UAS Innovation Outpaces UAS Testing

April 9, 2024

Unmanned Aerial Systems (UAS) are among the fastest innovating product segments of the worldwide economy. As these UAS innovations and new technologies are developed, rigorous testing is required, especially when the application relates to the control systems. Currently, testing UAS systems is time – and resource – consuming.

For all UAS, and unmanned systems in general, safety is the number one priority for developers and manufacturers. That said, most commercial UAS platforms and payloads are too small to carry redundant hardware components like an extra motor or backup actuators. Therefore, the safety redundancy in commercial UAS platforms tends to come in the form of software redundancies in the control system. As a result, the control systems of UAS platforms tend to be the most complex component, responsible for the operation of the vehicle under nominal conditions, as well as making safety decisions under failure conditions.

Current UAS Testing Procedures

Faults or failure conditions in a UAS are quite rare under normal operation. Therefore, testing requires running massive sequences of repeated experiments to ensure that the UAS’s control system can both detect and handle unexpected part or component failures or faults. Further, the certification and licensing process for commercial UAS in the US is, to put mildly, unclear. There is no widely recognized safety assessment standard for UAS platforms. Rather, several stopgaps have been cobbled together from various outlying standards for passenger aircraft –experimental airworthiness certificates for example.

As such, the current state of testing for commercial UAS platforms runs a wide spectrum, from sequencing the unmanned vehicle through the same test regimens required of passenger aircraft to running a test regimen more akin to that of hobby-level radio-controlled planes.

Challenges with Experimental Testing for UAS

As UAS platforms continue to increase in complexity, experimental testing is becoming more and more of a hindrance to manufacturers. The testing methods are high-cost, labor and time-intensive, and inefficient. The increasing complexity of control systems has made the experimental testing methods increasingly inefficient, in terms of revealing potential safety issues and covering the testing cases.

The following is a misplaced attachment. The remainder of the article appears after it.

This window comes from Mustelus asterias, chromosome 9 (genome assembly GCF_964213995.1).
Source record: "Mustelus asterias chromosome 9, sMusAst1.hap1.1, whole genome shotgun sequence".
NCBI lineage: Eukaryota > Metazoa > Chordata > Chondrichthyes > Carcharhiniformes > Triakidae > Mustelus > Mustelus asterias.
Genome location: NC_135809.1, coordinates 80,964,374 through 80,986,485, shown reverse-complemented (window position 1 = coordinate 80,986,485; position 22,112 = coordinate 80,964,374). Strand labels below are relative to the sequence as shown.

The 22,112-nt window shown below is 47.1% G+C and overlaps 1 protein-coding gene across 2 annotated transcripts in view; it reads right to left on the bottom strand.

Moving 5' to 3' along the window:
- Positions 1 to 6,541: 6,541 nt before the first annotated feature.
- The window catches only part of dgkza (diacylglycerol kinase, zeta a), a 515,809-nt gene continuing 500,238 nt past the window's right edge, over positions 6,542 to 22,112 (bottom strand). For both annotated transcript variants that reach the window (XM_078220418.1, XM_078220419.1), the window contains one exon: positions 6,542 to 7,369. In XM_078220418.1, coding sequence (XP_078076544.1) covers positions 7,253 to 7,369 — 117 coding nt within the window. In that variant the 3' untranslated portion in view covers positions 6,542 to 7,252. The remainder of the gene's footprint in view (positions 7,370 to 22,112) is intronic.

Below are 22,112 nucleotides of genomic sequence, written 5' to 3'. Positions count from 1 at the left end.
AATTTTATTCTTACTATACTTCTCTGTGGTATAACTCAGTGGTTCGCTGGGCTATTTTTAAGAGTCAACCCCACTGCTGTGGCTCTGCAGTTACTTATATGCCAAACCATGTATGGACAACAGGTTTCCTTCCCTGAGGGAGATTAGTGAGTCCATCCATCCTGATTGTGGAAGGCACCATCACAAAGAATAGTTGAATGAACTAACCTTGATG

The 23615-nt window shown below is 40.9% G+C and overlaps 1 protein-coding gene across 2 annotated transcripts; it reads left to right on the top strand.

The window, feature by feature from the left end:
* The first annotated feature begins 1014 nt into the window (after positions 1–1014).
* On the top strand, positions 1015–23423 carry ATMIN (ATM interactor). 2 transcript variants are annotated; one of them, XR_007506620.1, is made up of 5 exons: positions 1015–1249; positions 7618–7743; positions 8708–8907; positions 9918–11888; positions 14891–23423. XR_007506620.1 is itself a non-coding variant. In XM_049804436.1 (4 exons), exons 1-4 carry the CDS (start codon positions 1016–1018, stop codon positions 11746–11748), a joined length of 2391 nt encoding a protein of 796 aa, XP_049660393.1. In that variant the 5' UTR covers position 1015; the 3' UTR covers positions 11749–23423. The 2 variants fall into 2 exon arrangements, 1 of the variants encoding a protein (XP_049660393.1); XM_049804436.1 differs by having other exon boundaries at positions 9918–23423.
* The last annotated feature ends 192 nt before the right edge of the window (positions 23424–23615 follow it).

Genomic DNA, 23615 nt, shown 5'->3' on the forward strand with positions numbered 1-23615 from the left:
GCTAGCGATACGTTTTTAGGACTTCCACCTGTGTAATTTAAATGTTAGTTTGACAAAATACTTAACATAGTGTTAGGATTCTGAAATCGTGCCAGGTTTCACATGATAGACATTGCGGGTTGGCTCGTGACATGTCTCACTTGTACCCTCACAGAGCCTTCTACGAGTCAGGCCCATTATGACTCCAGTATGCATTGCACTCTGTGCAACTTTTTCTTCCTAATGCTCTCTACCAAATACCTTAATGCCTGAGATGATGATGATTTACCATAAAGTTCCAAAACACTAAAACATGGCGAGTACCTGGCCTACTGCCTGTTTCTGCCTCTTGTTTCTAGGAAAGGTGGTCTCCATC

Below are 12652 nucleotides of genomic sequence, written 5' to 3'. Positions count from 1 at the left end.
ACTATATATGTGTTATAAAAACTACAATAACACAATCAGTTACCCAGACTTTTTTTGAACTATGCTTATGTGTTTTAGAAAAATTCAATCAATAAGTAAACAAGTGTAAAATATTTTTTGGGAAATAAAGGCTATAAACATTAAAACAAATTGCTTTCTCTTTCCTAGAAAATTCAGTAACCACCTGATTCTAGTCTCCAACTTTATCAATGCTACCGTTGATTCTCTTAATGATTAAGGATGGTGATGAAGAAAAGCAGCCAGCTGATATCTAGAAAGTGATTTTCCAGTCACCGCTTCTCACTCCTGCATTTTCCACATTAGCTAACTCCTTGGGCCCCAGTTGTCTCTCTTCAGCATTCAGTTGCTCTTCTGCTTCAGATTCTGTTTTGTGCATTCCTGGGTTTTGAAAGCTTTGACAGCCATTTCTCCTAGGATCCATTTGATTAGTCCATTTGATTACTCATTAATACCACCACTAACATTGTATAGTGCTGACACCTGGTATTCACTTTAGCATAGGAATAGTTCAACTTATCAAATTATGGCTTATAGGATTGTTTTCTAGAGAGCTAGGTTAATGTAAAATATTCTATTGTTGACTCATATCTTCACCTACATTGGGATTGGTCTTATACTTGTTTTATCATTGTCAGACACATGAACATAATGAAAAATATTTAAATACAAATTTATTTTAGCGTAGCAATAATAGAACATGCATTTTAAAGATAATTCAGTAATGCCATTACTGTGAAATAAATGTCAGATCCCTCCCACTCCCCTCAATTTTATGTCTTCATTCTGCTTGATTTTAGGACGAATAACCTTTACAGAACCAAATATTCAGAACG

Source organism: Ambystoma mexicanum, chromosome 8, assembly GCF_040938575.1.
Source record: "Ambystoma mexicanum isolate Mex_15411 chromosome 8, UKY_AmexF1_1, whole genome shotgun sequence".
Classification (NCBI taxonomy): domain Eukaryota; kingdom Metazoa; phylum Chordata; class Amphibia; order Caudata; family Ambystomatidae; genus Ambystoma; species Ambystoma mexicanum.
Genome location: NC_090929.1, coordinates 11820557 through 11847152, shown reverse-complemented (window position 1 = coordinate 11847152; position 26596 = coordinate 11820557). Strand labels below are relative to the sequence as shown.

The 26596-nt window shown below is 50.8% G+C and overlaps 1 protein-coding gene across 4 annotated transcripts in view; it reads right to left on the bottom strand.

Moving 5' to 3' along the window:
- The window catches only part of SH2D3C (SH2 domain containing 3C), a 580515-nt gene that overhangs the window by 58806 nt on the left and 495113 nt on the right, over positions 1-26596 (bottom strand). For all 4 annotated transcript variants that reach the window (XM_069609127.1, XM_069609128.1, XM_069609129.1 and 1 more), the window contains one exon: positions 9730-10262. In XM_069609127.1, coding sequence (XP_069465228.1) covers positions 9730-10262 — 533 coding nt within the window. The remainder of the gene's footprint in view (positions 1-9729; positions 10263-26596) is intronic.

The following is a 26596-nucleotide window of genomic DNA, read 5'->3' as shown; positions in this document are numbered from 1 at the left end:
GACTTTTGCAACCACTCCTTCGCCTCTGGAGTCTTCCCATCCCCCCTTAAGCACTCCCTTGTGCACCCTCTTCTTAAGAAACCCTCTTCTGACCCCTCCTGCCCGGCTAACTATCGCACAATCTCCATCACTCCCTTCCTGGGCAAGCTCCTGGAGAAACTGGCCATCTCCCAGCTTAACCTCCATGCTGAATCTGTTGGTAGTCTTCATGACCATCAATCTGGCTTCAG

As the disadvantages of utilizing purely experimental testing methods are becoming more apparent, new simulation and test methods (real-time simulation methods, high-precision modeling, system identification methods, and model-based safety assessment methods) are becoming the trend for both manned and unmanned vehicles. Experimental testing cannot – and should not – be completely abandoned, but simulation testing techniques are taking on more and more safety testing and assessment tasks.

Capitalizing on Existing Aerospace Test Capabilities

Testing plans should not only rely on hardware, but there is room for expanding the role of software and simulation-based testing. These testing procedures not only ensure safety and optimal performance, but they are also intended to help reduce costs associated with damaged equipment.

Sealevel’s team has worked extensively with a developer of GNSS (Global Navigation Satellite System) and RF simulation systems. These test systems for flight software provide extensive, controlled testing prior to field testing. As part of the serial expansion, they rely on Sealevel USB to serial products.

As the need for established test systems and protocols becomes an increasing priority, the hope is that the creation of such policies and protocols will catch up to the innovations in UAS design and manufacturing.